Last summer I had the pleasure of visiting Domaine du Closel, a small, celebrated producer in Savennières in the Anjou-Saumur region of the Loire Valley. The appellation Savennières is known for dry white wines from the Chenin Blanc grape.
Chenin Blanc is primarily grown in France, South Africa, and California and can be made in varying styles from bone dry to sweet. However, it is in its birthplace of Anjou-Saumur and specifically Savennières that it arguably produces its most profound and finessed dry styles.
Savennières is located on the steep northern banks of the Loire river. The best plots of land to grow Chenin Blanc are the ‘coulées,’ flat plateaus or elevated ground intercut with small valleys or water runoffs along the banks of the river. These plateaus have well drained soils made up of mostly schist and a lot of exposure to the sun, an important factor since Chenin is often slow to ripen and needs a long growing season. Despite being slow to ripen, Chenin Blanc also has a tendency to overproduce. Furthermore, it is susceptible to mildew. For these reasons it needs careful attention during the growing season.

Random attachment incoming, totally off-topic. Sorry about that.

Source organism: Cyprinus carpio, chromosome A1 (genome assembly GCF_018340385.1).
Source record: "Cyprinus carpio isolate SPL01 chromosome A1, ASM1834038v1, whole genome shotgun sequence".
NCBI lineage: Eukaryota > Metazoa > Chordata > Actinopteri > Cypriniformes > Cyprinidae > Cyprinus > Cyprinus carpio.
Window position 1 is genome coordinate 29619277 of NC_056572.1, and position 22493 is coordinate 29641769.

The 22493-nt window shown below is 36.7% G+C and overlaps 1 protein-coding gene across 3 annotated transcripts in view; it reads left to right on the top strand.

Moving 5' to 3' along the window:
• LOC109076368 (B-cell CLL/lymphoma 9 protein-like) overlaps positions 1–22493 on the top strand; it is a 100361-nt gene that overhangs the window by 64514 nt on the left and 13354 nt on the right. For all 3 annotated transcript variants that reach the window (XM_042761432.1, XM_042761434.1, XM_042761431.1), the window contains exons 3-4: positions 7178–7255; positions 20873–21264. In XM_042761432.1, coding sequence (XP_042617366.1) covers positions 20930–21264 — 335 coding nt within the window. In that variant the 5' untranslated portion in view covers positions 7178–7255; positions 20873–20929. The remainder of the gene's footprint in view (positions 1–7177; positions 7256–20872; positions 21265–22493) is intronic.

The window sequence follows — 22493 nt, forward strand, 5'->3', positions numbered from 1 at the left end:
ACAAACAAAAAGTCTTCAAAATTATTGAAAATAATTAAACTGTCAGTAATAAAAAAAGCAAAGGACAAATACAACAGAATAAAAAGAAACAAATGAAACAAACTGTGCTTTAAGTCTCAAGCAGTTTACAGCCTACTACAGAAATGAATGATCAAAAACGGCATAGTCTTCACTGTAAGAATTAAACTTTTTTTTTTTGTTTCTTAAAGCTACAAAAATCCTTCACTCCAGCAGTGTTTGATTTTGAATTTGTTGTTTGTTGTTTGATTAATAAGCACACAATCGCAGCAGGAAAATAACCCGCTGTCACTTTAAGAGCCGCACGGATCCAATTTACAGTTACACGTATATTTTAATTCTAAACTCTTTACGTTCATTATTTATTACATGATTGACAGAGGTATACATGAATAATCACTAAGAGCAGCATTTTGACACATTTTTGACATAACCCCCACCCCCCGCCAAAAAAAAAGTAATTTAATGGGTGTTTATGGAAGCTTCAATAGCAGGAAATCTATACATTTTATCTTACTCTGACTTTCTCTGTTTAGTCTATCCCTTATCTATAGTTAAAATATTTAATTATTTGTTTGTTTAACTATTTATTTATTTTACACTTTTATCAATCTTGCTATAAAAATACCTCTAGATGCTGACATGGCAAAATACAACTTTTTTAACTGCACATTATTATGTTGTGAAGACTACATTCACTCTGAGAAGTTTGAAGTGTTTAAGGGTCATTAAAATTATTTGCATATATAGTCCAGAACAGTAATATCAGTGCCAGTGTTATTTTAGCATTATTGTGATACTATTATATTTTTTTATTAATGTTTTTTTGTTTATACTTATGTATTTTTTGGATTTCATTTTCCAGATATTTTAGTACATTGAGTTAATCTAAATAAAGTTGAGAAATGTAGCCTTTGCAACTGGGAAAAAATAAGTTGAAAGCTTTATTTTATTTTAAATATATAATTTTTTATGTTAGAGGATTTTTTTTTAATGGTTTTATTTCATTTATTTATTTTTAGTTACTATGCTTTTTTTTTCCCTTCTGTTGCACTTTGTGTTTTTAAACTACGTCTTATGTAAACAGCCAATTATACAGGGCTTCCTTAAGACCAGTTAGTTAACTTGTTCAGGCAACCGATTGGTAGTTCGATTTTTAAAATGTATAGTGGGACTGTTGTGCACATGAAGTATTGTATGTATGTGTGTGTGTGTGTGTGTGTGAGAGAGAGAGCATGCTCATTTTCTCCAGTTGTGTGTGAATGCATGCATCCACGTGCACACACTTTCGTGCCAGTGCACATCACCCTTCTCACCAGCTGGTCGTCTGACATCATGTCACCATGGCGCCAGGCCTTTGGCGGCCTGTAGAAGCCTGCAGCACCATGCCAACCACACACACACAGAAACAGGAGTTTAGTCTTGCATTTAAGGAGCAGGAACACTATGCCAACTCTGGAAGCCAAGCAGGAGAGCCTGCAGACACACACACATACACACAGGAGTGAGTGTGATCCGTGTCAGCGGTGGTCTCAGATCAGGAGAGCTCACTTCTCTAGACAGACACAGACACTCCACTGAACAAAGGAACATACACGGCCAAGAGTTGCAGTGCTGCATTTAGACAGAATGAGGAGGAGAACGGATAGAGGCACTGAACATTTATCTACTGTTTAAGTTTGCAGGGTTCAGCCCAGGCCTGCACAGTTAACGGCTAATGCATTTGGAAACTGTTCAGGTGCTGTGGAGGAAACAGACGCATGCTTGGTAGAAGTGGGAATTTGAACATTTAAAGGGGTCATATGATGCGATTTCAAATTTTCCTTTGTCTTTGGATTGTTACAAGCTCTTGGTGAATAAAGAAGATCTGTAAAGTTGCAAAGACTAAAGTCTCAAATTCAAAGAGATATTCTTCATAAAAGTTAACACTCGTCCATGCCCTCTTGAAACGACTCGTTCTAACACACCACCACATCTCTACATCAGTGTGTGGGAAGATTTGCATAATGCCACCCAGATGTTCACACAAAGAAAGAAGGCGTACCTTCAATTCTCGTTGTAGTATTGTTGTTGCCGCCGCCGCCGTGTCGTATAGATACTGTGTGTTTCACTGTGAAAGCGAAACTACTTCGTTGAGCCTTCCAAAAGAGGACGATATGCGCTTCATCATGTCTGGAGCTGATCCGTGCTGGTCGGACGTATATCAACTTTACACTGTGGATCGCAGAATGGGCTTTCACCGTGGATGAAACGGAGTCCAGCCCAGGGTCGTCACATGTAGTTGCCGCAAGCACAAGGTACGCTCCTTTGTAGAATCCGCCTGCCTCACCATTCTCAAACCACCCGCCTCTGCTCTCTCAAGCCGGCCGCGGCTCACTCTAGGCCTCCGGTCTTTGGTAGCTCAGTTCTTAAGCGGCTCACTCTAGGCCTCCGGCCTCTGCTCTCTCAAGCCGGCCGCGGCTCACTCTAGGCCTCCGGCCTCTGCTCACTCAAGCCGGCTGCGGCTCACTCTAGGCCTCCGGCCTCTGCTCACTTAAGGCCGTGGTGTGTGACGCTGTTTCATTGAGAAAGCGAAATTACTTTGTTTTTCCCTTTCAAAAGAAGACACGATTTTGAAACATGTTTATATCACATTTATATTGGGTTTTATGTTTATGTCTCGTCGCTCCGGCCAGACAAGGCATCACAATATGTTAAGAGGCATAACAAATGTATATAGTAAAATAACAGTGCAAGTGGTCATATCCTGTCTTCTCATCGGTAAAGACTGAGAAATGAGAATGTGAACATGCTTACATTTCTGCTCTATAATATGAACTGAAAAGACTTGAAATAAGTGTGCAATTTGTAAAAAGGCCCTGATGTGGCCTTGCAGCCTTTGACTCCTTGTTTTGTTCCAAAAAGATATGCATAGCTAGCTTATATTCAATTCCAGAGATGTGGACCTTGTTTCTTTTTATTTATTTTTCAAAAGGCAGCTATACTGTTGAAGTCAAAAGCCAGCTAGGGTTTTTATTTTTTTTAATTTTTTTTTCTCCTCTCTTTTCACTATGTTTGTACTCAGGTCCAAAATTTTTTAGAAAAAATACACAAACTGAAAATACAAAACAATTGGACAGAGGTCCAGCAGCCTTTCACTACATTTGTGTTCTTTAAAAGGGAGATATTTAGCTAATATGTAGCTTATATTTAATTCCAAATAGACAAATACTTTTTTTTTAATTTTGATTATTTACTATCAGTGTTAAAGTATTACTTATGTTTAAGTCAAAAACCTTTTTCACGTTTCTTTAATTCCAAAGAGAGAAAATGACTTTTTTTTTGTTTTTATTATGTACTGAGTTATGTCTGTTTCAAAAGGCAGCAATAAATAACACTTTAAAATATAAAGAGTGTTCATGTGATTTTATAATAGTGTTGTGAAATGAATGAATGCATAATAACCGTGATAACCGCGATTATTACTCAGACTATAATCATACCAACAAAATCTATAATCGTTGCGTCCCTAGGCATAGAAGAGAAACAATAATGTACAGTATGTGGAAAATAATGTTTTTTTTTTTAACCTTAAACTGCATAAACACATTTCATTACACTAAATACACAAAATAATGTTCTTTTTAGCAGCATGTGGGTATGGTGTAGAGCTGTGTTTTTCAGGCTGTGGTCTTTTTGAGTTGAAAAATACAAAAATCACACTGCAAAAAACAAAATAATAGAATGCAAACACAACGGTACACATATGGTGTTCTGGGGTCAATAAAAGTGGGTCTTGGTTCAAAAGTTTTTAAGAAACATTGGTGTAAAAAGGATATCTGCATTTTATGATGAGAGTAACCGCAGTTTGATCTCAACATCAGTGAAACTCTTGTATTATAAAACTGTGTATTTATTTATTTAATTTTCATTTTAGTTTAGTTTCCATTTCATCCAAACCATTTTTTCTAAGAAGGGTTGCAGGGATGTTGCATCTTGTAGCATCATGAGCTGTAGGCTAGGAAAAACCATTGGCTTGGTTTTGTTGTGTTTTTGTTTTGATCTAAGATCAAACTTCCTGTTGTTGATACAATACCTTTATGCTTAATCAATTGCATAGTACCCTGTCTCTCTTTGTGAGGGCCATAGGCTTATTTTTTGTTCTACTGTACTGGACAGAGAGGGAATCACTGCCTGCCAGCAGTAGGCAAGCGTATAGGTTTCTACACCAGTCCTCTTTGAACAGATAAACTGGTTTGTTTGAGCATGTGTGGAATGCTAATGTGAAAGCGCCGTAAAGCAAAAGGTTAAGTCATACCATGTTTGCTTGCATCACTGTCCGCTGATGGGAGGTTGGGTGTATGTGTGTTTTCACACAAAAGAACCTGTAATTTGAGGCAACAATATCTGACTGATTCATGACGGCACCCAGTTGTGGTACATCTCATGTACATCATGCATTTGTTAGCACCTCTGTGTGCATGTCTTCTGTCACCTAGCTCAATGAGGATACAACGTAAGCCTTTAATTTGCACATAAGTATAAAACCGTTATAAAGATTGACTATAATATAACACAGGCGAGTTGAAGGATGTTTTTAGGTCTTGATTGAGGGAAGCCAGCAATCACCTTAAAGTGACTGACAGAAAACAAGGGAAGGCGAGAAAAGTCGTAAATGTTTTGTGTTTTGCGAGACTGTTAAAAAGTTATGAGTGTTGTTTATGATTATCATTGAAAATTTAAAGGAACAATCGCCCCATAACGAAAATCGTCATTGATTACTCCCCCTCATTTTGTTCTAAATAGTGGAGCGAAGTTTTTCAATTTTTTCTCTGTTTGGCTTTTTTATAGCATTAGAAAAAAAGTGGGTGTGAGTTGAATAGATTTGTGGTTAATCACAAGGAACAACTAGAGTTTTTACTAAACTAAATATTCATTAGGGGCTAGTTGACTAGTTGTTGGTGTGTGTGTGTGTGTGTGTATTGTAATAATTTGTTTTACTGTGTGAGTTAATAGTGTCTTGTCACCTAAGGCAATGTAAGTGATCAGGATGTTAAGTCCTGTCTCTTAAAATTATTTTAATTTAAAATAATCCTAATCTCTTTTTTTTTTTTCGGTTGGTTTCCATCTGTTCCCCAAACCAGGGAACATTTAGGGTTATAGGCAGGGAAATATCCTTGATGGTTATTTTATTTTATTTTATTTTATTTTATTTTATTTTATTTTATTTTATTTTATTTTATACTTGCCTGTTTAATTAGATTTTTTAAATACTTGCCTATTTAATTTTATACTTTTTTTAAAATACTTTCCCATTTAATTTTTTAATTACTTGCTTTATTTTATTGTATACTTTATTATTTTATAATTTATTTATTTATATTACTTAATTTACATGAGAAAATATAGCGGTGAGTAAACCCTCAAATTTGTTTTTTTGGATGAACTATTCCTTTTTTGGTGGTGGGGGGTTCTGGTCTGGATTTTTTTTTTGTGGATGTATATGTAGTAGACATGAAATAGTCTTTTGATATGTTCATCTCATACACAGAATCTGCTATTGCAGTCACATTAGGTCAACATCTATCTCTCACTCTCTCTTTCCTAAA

Not only is Chenin Blanc difficult to grow, but the wines that it yields can often be equally difficult to understand and/or appreciate. Savennières are often described with tough adjectives— harsh, elusive, cerebral. Indeed, they are generally more complicated and hard to unravel than say a fruity, straightforward sauvignon blanc. Because of their high acidity, Savennières are capable of aging and transforming for decades, tasting vastly different depending on their age. When young, the wines can be very tart and electric, with flavors of orchard fruits like apples, quince, and pears. They also exhibit a distinct chalk-like minerality and earthiness, often described as moss, chamomile, or straw. As the wines age they retain a firm tautness, but the fruit and floral aromas change from young and fresh to dried, the earthiness deepens, and a nutty, almost cider-y quality develops. In years when the weather conditions are just right, the grapes can be affected with a beneficial fungus called Botrytis, which can give the wines additional aromas and flavors of honey, ginger, lemongrass and marzipan. If this isn’t complex enough, there is also variation between vintages and stylistic choices made by each producer. All of these factors make it very difficult to know what you’re going to get in a bottle of Savennières.